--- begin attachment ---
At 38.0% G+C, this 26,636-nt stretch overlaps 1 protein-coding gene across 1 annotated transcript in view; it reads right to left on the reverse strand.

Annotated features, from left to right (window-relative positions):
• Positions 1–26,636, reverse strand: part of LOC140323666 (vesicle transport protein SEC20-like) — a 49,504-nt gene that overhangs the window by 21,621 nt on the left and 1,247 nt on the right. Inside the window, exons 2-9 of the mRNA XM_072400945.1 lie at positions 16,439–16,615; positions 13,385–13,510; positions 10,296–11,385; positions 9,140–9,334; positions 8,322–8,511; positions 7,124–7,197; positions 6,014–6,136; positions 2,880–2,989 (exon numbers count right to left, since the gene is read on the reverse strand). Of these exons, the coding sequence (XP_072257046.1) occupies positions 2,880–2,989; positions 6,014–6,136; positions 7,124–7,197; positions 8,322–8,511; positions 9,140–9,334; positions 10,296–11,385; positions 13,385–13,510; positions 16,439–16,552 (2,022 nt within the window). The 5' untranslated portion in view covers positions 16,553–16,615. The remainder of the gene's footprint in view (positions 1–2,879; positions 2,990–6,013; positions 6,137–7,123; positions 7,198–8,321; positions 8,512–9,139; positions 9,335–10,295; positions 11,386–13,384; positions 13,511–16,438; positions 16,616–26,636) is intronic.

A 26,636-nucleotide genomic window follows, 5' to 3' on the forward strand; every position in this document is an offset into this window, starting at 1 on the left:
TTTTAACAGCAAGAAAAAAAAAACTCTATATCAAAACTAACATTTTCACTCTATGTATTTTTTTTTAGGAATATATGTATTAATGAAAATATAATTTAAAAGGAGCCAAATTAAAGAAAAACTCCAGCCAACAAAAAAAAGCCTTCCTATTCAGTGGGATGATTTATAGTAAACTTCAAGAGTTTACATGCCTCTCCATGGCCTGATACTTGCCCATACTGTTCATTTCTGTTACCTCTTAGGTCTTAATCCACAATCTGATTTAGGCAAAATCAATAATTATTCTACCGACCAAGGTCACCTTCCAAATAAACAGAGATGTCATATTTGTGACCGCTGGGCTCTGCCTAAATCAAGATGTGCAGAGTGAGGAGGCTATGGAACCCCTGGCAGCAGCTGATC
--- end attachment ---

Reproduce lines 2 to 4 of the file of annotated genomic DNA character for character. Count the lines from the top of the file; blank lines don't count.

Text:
Annotated features, from left to right (window-relative positions):
• Positions 1–26,636, reverse strand: part of LOC140323666 (vesicle transport protein SEC20-like) — a 49,504-nt gene that overhangs the window by 21,621 nt on the left and 1,247 nt on the right. Inside the window, exons 2-9 of the mRNA XM_072400945.1 lie at positions 16,439–16,615; positions 13,385–13,510; positions 10,296–11,385; positions 9,140–9,334; positions 8,322–8,511; positions 7,124–7,197; positions 6,014–6,136; positions 2,880–2,989 (exon numbers count right to left, since the gene is read on the reverse strand). Of these exons, the coding sequence (XP_072257046.1) occupies positions 2,880–2,989; positions 6,014–6,136; positions 7,124–7,197; positions 8,322–8,511; positions 9,140–9,334; positions 10,296–11,385; positions 13,385–13,510; positions 16,439–16,552 (2,022 nt within the window). The 5' untranslated portion in view covers positions 16,553–16,615. The remainder of the gene's footprint in view (positions 1–2,879; positions 2,990–6,013; positions 6,137–7,123; positions 7,198–8,321; positions 8,512–9,139; positions 9,335–10,295; positions 11,386–13,384; positions 13,511–16,438; positions 16,616–26,636) is intronic.

A 26,636-nucleotide genomic window follows, 5' to 3' on the forward strand; every position in this document is an offset into this window, starting at 1 on the left: